> cleaning.  It is generally a good idea to wash the uncut fabric once by

> whatever method you plan to wash the finished garment, but I'll admit I

> rarely do this.

 

I would like to add a bit of information to his excellent advice--

silk doesn't like perspiration. Silk also doesn't get along with

detergents-- what you'll find that eventually silk fabric will start to

tear away from the seams. What is better for washing silk would be a

mild soap, such as a box of Ivory soap flakes, or Orvus paste (which can

be obtained from a quilting shop or there's even an animal-washing

version for horses called, IIRC, Horvus. Same thing). Woolite has been

recently reformulated and is harsher than its old version.

 

Always do it in cold water, gentle cycle is sufficient. Wash it

initially by itself, or even the first few times, to a) check for

shrinkage the first time, and b) make sure that if the dye bleeds (and

sometimes they do, especially that color when on a car is called

Arrest-Me-Red and bright blues). Adding a little bit of plain white

vinegar to the wash water will also help mordant/set the dye, too, and

act as a natural deodorant. Smells skanky while in the water, invisible

once rinsed out.

 

Never, ever, never put silk in the dryer. Hang it up on a smooth,

non-metal hanger to dry. (I vigorously throw all the horrid metal

dry-cleaner hangers away. They RUST!)

 

What happens to silk when it's exposed to perspiration is that the

bacteria that causes the scent produce acids that eat minute bits of the

fiber. Permanent stains. A set of dress/perspiration shields might be in

order, Anna, since I think you mentioned you live in Atenveldt, the Land

of the Sun. A good fabric store will have them in stock in the notions

department.

 

So, let's say you've washed your lovely, smooth, silky silk fabric and

it comes out of the process all nubbly and rough and a little stiff.

Not to worry. You have two options-- since the sericin in the silk fiber

has been roughed up out of the worm-spit-goo by washing, smack that silk

a few times against the nearest smooth surface, like a large mirror or a

glass shower door, or a glass patio door. Don't smack it hard enough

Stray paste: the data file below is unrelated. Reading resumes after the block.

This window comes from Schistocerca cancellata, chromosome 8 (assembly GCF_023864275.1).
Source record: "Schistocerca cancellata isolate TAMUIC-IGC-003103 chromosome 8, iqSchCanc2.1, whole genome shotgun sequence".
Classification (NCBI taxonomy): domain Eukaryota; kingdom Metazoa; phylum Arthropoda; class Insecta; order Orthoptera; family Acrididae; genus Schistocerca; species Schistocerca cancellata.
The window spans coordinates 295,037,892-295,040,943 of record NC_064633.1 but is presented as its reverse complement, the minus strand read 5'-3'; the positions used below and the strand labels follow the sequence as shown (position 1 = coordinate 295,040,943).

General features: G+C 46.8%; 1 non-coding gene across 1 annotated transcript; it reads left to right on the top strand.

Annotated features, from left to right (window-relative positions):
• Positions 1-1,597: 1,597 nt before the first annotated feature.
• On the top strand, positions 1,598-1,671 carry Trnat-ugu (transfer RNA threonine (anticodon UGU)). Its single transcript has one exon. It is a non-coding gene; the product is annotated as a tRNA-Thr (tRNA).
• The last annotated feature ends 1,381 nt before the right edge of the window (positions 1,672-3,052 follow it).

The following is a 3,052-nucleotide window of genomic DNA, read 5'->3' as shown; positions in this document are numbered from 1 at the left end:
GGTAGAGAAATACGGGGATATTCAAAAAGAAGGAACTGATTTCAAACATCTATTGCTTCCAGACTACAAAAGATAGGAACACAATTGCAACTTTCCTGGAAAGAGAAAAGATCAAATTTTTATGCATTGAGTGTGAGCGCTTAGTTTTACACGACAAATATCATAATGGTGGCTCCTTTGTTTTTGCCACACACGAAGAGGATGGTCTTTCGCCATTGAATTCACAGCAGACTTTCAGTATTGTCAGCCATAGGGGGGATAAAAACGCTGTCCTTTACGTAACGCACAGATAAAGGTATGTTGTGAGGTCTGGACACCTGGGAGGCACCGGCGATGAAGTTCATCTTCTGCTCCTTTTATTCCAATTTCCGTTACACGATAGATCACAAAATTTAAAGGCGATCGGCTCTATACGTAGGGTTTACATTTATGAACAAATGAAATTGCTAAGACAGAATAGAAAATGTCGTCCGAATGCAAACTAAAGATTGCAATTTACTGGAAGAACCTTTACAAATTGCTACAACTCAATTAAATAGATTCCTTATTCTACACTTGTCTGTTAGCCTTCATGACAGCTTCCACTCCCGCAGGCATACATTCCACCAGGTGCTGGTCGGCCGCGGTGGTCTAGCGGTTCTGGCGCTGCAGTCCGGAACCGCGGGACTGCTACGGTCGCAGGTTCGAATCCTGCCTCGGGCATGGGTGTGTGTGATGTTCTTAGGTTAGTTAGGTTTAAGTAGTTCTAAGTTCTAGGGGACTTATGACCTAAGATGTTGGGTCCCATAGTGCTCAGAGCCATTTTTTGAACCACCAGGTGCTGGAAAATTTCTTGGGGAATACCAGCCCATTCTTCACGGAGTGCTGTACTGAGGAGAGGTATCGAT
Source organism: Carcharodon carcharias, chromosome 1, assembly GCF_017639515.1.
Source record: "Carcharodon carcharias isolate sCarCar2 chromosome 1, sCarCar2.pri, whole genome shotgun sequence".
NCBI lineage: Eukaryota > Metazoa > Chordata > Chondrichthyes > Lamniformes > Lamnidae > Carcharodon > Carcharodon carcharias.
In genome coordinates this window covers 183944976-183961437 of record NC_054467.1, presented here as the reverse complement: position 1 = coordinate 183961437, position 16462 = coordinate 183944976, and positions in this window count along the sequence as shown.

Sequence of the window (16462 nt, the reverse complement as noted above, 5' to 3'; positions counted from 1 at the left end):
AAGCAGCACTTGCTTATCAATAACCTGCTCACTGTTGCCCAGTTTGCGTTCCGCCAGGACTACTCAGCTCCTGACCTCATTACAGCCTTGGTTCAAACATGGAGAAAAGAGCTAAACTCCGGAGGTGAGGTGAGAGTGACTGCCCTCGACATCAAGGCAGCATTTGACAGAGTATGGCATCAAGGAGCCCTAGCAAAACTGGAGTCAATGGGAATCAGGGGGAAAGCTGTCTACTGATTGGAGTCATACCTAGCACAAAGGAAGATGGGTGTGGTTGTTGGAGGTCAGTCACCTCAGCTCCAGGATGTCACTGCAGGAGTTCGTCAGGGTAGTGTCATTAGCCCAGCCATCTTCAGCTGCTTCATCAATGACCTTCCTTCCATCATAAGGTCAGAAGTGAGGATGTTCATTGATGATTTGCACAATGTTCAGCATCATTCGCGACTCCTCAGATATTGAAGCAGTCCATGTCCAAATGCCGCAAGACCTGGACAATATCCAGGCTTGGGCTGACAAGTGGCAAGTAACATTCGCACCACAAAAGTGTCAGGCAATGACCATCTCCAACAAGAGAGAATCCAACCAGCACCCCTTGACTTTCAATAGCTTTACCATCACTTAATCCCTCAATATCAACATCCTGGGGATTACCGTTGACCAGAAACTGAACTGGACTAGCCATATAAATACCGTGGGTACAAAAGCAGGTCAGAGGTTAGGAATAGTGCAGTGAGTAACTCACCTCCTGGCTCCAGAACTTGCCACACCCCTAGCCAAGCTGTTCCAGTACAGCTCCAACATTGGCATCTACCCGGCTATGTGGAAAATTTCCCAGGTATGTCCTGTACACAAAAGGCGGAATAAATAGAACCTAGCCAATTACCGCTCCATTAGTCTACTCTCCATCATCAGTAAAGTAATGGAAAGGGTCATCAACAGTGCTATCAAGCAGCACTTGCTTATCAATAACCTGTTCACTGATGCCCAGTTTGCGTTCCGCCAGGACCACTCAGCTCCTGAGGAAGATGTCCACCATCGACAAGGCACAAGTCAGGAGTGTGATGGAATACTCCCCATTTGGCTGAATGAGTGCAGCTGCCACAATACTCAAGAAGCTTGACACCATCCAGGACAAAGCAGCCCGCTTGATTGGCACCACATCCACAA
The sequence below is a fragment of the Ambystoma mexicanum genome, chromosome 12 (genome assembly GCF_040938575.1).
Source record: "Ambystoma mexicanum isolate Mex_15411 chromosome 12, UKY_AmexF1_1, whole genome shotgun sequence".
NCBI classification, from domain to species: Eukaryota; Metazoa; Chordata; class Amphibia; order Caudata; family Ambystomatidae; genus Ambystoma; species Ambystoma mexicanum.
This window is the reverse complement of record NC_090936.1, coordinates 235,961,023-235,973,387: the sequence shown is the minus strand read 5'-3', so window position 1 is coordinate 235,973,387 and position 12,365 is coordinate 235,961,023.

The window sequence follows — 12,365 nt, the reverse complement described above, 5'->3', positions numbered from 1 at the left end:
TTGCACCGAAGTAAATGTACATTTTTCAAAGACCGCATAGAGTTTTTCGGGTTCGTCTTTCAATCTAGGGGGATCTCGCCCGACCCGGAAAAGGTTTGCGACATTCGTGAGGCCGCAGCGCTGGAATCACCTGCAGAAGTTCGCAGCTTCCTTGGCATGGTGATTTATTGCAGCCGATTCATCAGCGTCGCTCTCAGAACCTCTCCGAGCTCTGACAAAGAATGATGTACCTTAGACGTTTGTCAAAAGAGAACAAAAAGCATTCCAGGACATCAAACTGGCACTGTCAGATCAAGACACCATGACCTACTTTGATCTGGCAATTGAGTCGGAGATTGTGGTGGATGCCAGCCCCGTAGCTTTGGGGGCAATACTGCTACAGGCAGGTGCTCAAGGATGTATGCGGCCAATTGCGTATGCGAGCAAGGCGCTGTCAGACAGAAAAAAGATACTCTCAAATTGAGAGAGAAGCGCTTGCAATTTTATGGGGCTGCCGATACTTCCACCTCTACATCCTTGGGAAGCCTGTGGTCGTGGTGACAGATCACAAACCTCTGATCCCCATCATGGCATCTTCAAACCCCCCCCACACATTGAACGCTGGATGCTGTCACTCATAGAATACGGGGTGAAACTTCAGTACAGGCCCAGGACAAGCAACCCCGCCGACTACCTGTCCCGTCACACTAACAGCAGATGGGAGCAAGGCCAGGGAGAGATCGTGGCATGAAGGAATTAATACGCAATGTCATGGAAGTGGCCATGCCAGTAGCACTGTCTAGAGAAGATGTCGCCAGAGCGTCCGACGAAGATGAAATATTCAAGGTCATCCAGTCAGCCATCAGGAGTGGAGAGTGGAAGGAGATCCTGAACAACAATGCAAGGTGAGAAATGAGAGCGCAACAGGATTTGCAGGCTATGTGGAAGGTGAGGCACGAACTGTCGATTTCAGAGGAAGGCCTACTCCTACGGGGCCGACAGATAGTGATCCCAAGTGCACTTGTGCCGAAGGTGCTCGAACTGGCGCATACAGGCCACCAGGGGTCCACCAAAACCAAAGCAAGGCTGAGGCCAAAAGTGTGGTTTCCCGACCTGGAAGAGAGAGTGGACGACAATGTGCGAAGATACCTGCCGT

that you break the glass, of course! The second, and easier method, is

to polish it by ironing it with a cool iron-- most have a 'silk'

setting. Don't go hotter than that, no matter how impatient you are.

 

ciorstan

(who never sends her commecially-made silky silk or sandwashed law

office garments to the dry cleaners)

 

 

From: lecassan at leahi.kcc.hawaii.edu (Cassandre Lee)

Newsgroups: rec.org.sca

Subject: Re: Silk questions

Date: 23 Mar 1998 00:48:10 GMT

Organization: University of Hawaii

 

Anna Horvath (emmabean at phnx.uswest.net) wrote:

 

: I have an idea for an over dress with gussets. Are there any special

: considerations in handling silk? Cutting, patterning, wash and wear?  I

: definately don't want to ruin such expensive fabric!

 

Cutting silk:

 

     Assuming you're talking about slippery silks, I recommend you get

some pins made specifically for silks.  That is, Dritz manufactures small

packages of fine, sharp, steel pins which are supposed to have less of a

tendency to snag silk threads.

     Pin the heck out of it when you're laying down your pattern and,

again, if we're talking about slippery silk, cut each piece separately as

opposed to cutting out a double layer at a time as you would with cottons,

for example.

     If you need to make any markings on the fabric for later assembly, I

recommend thread tracing.  This will mean your pattern can't be used

again, but fine silks aren't supposed to take tracing wheels too well.

 

Patterning:

 

     Shiny silks have a nap, which means all the pieces have to be laid

out with their upper seams pointing in the same direction, or you'll get a

weird color effect when you put it all together.

 

Wash and Wear:

 

     I wash my silks in cold water with dishwashing liquid.  Just swish

them around, rinse them out thoroughly, and hang them up to dry.

 

     Hope this helps!

 

Cassandre Lee

 

 

From: "Cassandra Boell" <cboell at email.msn.com>

Subject: Re: Silk questions